On the Wild Side


With guest soloist Bud Shank, featuring Pat and Joe La Barbera, and Clay Jenkins. Buddy Rich composer/arranger John La Barbera leads an all-star, studio big band through standards & originals with fresh new treatments. Highlights include Elmer Bernstein’s “Walk on the Wild Side” suite originally scored for Buddy Rich by La Barbera but never recorded.…



With guest soloist Bud Shank, featuring Pat and Joe La Barbera, and Clay Jenkins.

Buddy Rich composer/arranger John La Barbera leads an all-star, studio big band through standards & originals with fresh new treatments. Highlights include Elmer Bernstein’s “Walk on the Wild Side” suite originally scored for Buddy Rich by La Barbera but never recorded. The Beatles’ “Eleanor Rigby,” Miles Davis’ “So What,” the La Barbera classic, “Tiger of San Pedro,” and a big band version of Joe La Barbera’s “Message from Art.”

John La Barbera’s Big Band CD “On The Wild Side” (JazzCompass 1007) has placed #12 on Jazz With Bob Parlocha’s “Top 25” list.


  1. Mayreh (H. Silver)
    Solos: Bud Shank, Alto; Clay Jenkins, Trumpet
  2. So What (M. Davis)
    Solos: Clay Jenkins, Trumpet; Pat La Barbera, Tenor
  3. Tiger Of San Pedro (J. La Barbera)
    Solos: Wayne Bergeron, Trumpet; Pat La Barbera, Tenor
  4. Message From Art (Joe La Barbera)
    Solos: Bob Shepard, Tenor; Bruce Paulson, Trombone; Joe La Barbera, Drums
  5. Walk On The Wild Side Suite (E. Bernstein)
    (Walk On The Wild Side / Night Song / Rejected / Walk On The Wild Side Reprise)
    Solos: Pat La Barbera, Soprano-Tenor
  6. Cachaca Gotcha (J. La Barbera)
    Solos: Kim Richmond, Alto; Joe La Barbera, Drums
  7. Eleanor Rigby (Lennon/McCartney)
    Solos: Pat La Barbera, Tenor; Clay Jenkins, Trumpet; Joe La Barbera, Drums
  8. Cloth of Silver – Threads of Blue (J. La Barbera)
    Solos: Clay Jenkins, Trumpet; Bill Cunliffe, Piano
  9. Highland Crossing (J. La Barbera)
    Solos: Pat La Barbera, Soprano; Dennis Farias, Trumpet


John La Barbera Big Band

Bud Shank – Alto
Brian Scanlon – Alto, Soprano, Flute, Piccolo
Kim Richmond – Alto
Bob Shepard – Tenor
Pat La Barbera – Tenor (replaces Peterson on 2,3,5,9)
Tom Peterson – Tenor
Bob Carr – Baritone, Bass Clarinet

Wayne Bergeron (lead 2,3,4,5,6,7)
Dennis Farias (lead 8,9)
Bob O’Donnell (lead 1)
Clay Jenkins

Bruce Paulson
Alex Iles
Andy Martin
Bill Reichenbach (replaces Paulson on 2,3,5,9)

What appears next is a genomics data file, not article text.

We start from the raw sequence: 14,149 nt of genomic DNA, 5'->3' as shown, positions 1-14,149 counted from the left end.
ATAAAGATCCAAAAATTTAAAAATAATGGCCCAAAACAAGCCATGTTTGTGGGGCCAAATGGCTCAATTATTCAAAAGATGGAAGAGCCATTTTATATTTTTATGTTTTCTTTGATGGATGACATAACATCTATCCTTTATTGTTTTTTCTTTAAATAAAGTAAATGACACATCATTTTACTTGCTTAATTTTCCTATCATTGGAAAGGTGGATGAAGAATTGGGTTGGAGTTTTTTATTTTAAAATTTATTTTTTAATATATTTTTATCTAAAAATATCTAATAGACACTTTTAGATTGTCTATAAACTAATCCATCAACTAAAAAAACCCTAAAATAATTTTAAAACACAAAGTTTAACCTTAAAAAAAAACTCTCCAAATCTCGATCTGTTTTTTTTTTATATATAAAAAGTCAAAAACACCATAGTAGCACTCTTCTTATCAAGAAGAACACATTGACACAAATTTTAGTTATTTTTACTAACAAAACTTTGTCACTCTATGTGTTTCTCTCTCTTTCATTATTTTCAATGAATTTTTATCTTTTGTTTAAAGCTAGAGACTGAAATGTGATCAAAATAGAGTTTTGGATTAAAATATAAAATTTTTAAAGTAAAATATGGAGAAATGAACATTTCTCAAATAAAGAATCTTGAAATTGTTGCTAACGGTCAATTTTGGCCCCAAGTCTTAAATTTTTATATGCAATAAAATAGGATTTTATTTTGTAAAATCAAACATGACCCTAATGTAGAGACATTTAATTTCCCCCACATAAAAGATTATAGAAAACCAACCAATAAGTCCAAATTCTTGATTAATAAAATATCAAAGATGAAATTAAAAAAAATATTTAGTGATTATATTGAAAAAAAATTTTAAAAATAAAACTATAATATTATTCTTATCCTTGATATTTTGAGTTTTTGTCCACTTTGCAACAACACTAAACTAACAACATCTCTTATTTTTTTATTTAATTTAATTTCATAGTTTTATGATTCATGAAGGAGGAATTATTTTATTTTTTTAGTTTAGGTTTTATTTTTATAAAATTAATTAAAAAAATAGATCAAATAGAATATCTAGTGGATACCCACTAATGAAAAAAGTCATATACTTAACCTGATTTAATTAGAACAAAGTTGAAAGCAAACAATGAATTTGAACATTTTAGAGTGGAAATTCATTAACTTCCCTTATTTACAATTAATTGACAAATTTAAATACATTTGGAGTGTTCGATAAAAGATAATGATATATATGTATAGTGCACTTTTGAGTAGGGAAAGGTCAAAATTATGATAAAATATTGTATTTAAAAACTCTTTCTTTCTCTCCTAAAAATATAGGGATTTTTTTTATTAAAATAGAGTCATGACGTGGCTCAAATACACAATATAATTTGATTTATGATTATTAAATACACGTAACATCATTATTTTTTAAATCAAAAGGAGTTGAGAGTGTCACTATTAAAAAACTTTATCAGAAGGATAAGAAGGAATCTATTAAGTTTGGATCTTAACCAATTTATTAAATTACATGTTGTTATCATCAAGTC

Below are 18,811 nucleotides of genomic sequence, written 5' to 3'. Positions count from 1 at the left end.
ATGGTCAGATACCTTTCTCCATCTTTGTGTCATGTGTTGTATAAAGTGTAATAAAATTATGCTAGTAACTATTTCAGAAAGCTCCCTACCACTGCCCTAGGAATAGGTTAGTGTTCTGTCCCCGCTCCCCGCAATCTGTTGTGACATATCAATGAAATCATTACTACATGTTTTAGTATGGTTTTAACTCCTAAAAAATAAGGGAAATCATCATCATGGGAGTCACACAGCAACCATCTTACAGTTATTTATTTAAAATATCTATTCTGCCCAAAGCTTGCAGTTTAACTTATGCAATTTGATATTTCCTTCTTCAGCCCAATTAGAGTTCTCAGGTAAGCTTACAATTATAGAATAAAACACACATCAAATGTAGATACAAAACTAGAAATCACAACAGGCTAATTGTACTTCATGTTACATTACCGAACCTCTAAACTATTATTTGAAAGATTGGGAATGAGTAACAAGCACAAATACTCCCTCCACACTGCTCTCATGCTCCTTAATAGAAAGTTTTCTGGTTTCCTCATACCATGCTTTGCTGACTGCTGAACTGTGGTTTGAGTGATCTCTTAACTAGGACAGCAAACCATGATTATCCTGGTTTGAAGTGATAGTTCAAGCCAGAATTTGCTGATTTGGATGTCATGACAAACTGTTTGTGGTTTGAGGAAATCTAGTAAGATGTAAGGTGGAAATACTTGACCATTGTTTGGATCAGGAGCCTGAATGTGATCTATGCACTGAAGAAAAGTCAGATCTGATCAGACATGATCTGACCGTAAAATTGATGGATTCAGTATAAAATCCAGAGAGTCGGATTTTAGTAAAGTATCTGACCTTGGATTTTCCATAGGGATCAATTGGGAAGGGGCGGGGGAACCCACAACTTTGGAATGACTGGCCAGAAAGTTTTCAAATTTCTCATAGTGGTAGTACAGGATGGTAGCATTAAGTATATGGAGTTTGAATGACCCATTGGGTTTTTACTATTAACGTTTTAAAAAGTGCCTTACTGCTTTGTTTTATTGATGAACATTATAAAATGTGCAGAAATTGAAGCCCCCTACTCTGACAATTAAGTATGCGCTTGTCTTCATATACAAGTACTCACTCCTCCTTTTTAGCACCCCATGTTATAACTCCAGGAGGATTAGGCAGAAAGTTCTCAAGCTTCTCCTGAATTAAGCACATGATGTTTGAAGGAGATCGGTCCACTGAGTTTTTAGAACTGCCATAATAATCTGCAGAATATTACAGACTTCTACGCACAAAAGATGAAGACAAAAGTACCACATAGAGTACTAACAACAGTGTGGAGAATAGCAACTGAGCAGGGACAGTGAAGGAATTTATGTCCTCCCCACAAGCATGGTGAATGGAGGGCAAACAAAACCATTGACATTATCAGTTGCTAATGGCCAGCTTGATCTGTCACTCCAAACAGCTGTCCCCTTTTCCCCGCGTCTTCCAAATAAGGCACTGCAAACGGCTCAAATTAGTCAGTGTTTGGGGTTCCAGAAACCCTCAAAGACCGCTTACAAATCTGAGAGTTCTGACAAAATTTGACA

Ken Kugler (Bass)

Bill Cunliffe – Keyboards
Tom Ranier – Keyboards (replaces Cunliffe on 2,3,5,9)
Tom Warrington – Bass
Joe La Barbera – Drums
Scott Breadman – Percussion on “Gotcha”


Produced by John La Barbera, with help from Talley Sherwood & Tom Peterson.
Recorded & Mixed at Citrus Studios, Glendora, CA,
January 7 & 8, 2002 & March 11, 2002 .
Recording & Mixing Engineer: Talley Sherwood.
Assistant Engineer: Mike Sherlock.
Mastered by Entourage 5.1.
Engineer: Stacy Carson.
Mastering assistance: Talley Sherwood.
Photos by Alex Solka.
CD design by James Frank Dean.


Pop played piano, found the gigs, and called the tunes; mom fixed the sandwiches, made certain that everyone was properly attired, and, oh yeah, played bass. The rest of the La Barbera Family Band consisted of eldest brother Pat on saxophone, John on trumpet, and Joe, the youngest, on drums. This was almost five decades ago back in Mount Morris, New York, a small village on the outskirts of Rochester, less than an hour from Buffalo to the west and Syracuse to the east. And as unlikely as it may sound, the La Barbera brothers grew up in one of the most jazz-fertile regions in the country, in an upstate New York area that produced musicians such as Sal Nistico, J.R. Monterose, Don Menza, Mel Lewis, Jim Hall, Roy McCurdy, Steve Gadd, Joe Romano, and the Mangione Brothers.

In a very real sense, the genesis of John La Barbera’s “On The Wild Side” can be traced to these beginnings for even as a youthful trumpeter, already under the sway of Miles Davis, Joe Gordon, and Dizzy Gillespie, he was listening to and learning from the melodies and arrangements of Count Basie, Horace Silver, Benny Golson, and Quincy Jones. And with brother Pat in one room dealing with the challenge of Sonny Rollins, John Coltrane, and Charlie Parker, and brother Joe in another working through the lessons of Shelly Manne, Philly Joe Jones, and Art Blakey, not to mention the upcoming weekend gigs with Mom and Pop. The only question for John was how best to apply his talents and his inquisitive and analytical nature in the context of all the music swirling about him.

The answer became progressively apparent as he went the educational route through SUNY/Potsdam, Berklee, and eventually Eastman, discovering that not only did he love the idea and challenge of writing for large ensembles but also that he could bring to it the early lessons and inspirations of his youth: the swing of Basie, the drive of Blakey, the melodic inventiveness of Silver, and the nuance and controlled urgency of Miles.